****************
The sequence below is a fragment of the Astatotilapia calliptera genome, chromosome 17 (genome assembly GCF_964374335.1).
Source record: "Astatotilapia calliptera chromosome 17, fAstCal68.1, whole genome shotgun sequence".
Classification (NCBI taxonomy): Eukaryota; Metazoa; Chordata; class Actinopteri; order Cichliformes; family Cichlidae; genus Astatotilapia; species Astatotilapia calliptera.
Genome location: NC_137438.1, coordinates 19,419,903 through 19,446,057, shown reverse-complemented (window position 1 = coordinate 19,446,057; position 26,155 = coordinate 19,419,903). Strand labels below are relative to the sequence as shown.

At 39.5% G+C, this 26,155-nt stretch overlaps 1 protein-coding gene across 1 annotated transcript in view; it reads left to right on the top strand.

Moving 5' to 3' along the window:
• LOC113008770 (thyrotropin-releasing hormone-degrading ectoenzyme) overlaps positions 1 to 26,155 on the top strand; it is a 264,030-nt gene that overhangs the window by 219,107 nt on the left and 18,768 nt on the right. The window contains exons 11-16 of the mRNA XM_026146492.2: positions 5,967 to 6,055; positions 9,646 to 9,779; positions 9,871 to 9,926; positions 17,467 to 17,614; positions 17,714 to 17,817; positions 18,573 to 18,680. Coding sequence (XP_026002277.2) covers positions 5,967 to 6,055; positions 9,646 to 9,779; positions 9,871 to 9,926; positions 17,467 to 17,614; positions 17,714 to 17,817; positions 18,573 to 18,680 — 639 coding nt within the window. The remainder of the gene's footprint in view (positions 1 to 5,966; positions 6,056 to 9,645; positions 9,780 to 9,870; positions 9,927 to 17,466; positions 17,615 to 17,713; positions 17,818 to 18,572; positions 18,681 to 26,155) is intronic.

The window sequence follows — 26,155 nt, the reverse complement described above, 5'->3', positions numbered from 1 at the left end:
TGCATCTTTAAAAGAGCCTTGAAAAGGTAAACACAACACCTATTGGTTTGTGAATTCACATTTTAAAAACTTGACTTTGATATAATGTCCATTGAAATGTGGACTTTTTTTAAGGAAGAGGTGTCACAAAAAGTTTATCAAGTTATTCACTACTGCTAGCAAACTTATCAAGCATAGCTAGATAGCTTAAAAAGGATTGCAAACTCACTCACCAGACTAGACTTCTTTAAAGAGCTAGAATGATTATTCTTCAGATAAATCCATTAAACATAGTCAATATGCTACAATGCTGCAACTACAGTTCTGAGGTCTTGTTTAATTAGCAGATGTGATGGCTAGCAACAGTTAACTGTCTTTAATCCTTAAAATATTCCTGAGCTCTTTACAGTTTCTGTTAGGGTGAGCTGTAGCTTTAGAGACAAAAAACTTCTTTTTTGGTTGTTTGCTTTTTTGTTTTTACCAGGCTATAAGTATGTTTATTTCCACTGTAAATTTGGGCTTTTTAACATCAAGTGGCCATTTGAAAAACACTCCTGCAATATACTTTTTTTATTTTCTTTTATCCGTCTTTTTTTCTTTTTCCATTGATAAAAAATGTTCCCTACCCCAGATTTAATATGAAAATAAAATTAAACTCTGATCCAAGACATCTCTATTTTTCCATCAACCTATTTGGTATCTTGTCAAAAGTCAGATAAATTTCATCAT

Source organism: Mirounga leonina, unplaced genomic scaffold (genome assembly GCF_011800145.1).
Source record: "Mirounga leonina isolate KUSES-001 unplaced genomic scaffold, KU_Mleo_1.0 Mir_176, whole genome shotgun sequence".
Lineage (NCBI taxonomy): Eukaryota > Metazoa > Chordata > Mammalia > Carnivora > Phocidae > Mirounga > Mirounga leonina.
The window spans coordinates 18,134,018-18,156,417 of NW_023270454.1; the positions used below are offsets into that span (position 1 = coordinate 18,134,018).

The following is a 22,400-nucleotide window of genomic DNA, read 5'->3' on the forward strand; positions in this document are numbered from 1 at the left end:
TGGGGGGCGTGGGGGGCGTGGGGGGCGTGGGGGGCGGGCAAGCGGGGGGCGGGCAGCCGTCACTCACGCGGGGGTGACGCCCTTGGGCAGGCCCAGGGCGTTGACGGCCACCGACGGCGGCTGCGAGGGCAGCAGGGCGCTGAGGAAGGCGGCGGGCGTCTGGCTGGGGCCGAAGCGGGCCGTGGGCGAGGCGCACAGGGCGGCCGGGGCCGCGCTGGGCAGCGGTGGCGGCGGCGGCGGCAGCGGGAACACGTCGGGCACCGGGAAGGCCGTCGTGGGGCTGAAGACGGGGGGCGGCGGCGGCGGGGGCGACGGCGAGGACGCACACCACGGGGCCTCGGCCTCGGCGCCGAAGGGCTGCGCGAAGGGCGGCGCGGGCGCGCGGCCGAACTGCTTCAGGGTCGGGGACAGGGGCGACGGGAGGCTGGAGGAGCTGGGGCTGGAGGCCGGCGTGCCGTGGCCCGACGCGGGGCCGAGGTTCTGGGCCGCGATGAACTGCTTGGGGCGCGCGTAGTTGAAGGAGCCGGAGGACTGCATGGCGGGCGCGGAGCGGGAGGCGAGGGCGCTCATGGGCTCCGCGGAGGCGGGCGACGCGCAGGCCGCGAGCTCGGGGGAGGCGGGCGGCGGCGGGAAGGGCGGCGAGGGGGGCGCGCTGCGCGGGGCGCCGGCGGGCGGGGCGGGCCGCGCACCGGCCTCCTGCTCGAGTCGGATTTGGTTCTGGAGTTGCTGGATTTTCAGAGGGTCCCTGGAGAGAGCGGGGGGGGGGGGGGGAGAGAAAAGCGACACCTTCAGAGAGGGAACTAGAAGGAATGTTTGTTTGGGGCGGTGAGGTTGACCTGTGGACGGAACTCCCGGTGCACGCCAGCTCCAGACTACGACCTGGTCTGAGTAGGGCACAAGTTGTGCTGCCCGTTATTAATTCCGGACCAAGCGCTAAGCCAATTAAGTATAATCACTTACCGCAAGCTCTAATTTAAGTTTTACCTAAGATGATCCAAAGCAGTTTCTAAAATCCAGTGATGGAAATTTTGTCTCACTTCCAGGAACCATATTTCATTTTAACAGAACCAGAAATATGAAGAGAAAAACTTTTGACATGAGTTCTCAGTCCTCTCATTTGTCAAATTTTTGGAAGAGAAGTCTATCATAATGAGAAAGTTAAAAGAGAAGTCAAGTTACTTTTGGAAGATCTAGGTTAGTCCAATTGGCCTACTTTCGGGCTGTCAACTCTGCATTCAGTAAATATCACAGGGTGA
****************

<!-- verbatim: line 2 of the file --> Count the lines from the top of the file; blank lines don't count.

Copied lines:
Source record: "Astatotilapia calliptera chromosome 17, fAstCal68.1, whole genome shotgun sequence".